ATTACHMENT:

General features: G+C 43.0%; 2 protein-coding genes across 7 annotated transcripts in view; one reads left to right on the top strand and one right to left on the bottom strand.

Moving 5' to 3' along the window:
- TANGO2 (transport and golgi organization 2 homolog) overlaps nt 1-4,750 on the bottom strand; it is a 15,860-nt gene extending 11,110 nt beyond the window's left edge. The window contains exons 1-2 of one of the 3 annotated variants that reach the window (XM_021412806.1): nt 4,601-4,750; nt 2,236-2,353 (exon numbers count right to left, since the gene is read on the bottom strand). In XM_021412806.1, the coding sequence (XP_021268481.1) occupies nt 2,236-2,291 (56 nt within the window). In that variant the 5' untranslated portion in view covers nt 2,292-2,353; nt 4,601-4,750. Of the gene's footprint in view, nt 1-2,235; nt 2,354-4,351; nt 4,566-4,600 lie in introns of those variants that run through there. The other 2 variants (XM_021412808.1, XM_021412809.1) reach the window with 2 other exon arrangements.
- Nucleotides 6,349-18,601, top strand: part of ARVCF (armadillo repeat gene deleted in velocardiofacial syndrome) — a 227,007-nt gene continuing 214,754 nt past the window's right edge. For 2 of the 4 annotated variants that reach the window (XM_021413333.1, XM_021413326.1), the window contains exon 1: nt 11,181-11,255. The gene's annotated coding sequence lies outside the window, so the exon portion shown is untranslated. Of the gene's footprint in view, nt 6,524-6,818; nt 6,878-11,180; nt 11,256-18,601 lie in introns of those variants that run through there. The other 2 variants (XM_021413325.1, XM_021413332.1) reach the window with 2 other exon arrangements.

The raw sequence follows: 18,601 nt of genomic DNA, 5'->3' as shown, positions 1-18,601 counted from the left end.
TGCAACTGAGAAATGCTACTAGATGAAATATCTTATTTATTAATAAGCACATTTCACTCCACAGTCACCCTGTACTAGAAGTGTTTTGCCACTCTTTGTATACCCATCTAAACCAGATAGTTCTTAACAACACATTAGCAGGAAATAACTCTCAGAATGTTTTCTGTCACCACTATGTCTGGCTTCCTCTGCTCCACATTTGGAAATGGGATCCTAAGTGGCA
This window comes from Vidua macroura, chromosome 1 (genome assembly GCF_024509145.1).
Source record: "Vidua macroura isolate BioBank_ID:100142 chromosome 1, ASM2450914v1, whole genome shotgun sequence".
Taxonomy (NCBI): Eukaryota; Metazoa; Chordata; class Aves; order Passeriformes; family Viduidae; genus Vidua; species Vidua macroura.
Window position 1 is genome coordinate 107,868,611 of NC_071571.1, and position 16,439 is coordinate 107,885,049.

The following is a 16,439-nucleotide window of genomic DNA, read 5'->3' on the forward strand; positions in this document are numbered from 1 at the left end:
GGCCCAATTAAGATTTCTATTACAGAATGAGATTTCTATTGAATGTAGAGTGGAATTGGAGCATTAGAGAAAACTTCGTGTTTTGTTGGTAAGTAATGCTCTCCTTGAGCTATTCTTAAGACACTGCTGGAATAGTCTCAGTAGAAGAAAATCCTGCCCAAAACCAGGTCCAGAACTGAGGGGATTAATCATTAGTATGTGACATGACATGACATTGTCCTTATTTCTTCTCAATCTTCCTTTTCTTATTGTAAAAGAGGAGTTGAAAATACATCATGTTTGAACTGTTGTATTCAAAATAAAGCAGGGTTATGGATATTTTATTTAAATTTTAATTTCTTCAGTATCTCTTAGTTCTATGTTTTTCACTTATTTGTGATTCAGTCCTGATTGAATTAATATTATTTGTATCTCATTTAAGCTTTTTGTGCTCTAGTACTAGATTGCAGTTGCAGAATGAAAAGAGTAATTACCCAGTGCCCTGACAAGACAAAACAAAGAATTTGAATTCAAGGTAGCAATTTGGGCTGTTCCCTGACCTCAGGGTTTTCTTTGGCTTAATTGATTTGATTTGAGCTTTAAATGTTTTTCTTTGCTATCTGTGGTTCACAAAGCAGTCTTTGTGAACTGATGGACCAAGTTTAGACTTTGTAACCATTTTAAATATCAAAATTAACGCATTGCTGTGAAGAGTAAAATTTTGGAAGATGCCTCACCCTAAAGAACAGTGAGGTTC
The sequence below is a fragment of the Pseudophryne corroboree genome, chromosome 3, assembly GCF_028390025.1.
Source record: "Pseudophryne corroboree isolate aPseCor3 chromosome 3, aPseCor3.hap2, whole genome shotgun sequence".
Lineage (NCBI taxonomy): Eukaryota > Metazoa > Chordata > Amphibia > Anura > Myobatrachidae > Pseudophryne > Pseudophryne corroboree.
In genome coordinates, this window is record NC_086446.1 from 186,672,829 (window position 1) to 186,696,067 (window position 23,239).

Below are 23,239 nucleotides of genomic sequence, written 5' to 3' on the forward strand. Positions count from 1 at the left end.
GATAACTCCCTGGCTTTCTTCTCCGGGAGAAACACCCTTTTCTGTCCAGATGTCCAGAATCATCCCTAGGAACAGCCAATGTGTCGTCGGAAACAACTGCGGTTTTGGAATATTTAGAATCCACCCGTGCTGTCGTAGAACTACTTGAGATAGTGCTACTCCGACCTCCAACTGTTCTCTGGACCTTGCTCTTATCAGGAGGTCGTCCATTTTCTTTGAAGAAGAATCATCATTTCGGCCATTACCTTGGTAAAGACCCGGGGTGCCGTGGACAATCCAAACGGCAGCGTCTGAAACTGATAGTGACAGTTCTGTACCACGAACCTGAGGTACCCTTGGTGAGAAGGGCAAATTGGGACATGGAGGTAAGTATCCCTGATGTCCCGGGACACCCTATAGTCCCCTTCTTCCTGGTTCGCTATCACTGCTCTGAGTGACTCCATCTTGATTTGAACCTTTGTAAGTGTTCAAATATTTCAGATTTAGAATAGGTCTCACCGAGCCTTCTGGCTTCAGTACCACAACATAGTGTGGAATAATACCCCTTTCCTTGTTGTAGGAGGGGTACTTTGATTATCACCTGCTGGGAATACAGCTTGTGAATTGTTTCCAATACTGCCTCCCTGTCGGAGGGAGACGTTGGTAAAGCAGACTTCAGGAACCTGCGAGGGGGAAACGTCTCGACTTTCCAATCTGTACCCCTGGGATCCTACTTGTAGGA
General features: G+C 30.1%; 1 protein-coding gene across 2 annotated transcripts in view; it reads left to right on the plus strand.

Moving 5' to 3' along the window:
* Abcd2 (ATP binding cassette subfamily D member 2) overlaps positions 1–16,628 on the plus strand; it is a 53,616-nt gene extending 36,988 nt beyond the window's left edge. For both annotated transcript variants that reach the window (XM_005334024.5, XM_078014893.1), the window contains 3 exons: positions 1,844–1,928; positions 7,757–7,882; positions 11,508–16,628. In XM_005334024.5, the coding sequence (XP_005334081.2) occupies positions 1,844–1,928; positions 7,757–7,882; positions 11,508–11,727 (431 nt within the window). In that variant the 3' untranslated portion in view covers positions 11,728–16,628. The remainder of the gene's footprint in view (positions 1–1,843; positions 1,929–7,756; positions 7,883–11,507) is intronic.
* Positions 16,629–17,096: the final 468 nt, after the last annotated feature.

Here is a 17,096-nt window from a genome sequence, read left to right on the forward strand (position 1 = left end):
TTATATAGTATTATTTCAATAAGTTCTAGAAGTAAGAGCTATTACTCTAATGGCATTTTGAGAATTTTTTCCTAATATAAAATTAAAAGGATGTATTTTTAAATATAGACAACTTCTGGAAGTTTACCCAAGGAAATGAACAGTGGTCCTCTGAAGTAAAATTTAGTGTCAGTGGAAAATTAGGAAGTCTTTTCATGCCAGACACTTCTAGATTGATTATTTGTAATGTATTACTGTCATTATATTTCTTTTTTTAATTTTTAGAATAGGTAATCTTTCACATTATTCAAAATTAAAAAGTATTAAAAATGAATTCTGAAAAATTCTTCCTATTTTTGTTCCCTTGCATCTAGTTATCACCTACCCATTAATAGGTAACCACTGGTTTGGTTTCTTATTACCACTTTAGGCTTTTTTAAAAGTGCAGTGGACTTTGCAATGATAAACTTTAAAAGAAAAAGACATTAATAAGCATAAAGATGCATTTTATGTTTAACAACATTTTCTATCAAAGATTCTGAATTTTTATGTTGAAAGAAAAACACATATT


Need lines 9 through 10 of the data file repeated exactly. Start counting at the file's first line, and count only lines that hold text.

Taxonomy (NCBI): Eukaryota; Metazoa; Chordata; class Aves; order Passeriformes; family Viduidae; genus Vidua; species Vidua macroura.
Window position 1 is genome coordinate 107,868,611 of NC_071571.1, and position 16,439 is coordinate 107,885,049.